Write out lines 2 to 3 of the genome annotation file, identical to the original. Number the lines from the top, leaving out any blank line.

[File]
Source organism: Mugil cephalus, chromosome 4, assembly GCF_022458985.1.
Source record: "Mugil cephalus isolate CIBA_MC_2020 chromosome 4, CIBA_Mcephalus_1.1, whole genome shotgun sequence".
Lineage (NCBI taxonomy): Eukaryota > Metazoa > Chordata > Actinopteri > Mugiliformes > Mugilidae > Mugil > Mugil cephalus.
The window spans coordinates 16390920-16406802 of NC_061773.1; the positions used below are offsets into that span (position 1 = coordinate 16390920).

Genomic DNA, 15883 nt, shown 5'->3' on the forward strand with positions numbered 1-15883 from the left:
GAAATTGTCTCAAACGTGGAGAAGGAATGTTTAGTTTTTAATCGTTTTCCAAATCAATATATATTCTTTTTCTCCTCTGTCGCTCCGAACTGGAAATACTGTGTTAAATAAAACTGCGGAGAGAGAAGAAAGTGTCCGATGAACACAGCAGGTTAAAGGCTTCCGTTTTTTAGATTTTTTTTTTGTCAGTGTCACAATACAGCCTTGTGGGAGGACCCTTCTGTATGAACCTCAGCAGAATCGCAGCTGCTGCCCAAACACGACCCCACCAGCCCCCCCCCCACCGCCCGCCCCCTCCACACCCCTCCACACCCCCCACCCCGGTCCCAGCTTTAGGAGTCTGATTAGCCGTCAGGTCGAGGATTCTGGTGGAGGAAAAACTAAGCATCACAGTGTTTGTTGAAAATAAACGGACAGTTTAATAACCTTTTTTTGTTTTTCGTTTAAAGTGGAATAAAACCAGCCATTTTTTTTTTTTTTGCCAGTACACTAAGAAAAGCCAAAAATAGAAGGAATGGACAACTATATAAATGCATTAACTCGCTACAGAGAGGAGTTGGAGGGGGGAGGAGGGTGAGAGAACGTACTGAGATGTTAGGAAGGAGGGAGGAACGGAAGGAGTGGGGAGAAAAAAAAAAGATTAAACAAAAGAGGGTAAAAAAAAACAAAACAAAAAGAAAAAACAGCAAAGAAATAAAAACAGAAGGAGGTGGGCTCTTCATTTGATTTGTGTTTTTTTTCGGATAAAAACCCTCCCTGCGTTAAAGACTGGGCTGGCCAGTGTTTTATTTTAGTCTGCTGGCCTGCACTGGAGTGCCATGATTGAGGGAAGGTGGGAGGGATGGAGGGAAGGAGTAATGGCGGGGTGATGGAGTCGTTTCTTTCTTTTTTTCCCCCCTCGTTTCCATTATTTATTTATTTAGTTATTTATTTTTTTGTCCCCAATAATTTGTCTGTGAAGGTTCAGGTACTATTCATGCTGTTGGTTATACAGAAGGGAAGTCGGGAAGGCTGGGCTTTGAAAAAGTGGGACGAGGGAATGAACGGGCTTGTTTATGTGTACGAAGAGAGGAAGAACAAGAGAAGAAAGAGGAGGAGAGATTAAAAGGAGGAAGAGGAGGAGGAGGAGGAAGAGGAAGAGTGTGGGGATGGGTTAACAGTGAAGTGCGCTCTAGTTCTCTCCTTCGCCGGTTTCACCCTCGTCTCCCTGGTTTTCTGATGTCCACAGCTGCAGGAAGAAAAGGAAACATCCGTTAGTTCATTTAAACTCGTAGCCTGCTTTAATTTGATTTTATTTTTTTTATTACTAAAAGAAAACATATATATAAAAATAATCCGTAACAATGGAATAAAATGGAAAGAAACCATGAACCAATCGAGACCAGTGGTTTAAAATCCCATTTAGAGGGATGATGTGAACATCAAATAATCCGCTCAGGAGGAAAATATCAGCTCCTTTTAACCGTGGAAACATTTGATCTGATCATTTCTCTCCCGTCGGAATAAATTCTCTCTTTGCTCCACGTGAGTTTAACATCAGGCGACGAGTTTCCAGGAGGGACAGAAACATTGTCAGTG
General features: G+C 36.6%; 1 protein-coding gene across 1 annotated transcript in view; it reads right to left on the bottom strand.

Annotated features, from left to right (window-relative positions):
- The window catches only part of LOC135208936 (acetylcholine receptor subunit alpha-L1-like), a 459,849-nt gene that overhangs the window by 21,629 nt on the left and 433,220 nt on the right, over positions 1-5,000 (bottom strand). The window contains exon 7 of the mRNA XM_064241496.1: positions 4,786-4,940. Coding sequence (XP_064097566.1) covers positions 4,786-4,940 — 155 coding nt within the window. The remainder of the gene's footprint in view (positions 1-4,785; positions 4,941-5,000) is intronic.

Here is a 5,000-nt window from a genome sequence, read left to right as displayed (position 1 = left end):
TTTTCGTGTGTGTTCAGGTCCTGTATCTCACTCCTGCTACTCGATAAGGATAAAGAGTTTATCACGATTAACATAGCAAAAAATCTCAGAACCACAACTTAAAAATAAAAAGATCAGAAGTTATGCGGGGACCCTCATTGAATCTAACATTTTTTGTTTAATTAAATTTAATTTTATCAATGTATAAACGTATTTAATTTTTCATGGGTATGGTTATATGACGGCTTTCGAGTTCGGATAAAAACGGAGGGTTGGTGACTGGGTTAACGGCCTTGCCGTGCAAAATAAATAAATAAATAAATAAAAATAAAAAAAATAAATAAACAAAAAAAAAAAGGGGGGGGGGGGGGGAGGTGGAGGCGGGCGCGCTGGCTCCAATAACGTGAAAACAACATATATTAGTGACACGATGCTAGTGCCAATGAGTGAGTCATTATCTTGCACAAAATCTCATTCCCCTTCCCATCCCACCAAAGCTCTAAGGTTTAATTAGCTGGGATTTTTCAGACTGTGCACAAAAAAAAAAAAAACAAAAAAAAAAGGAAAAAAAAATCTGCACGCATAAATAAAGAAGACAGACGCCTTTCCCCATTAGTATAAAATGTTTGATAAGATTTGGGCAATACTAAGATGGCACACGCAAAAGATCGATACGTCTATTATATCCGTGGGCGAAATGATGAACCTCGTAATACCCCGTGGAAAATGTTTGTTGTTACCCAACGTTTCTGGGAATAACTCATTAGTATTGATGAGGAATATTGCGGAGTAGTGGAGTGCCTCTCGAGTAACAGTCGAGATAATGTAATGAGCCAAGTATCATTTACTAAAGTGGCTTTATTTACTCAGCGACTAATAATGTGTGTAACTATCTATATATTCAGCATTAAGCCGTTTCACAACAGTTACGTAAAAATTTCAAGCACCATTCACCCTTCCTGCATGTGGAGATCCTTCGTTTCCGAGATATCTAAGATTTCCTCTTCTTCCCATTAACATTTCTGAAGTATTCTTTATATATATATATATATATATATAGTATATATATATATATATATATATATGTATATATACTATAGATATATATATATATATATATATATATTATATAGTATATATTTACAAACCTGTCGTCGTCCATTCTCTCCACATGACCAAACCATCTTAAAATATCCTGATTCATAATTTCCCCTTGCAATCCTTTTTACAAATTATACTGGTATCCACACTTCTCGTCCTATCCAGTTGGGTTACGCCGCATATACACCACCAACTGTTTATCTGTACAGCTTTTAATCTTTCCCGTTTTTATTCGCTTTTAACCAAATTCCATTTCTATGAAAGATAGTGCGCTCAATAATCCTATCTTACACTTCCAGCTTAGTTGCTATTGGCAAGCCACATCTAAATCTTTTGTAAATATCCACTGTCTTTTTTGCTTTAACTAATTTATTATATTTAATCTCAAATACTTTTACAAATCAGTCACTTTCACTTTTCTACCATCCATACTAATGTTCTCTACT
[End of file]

Source record: "Mugil cephalus isolate CIBA_MC_2020 chromosome 4, CIBA_Mcephalus_1.1, whole genome shotgun sequence".
Lineage (NCBI taxonomy): Eukaryota > Metazoa > Chordata > Actinopteri > Mugiliformes > Mugilidae > Mugil > Mugil cephalus.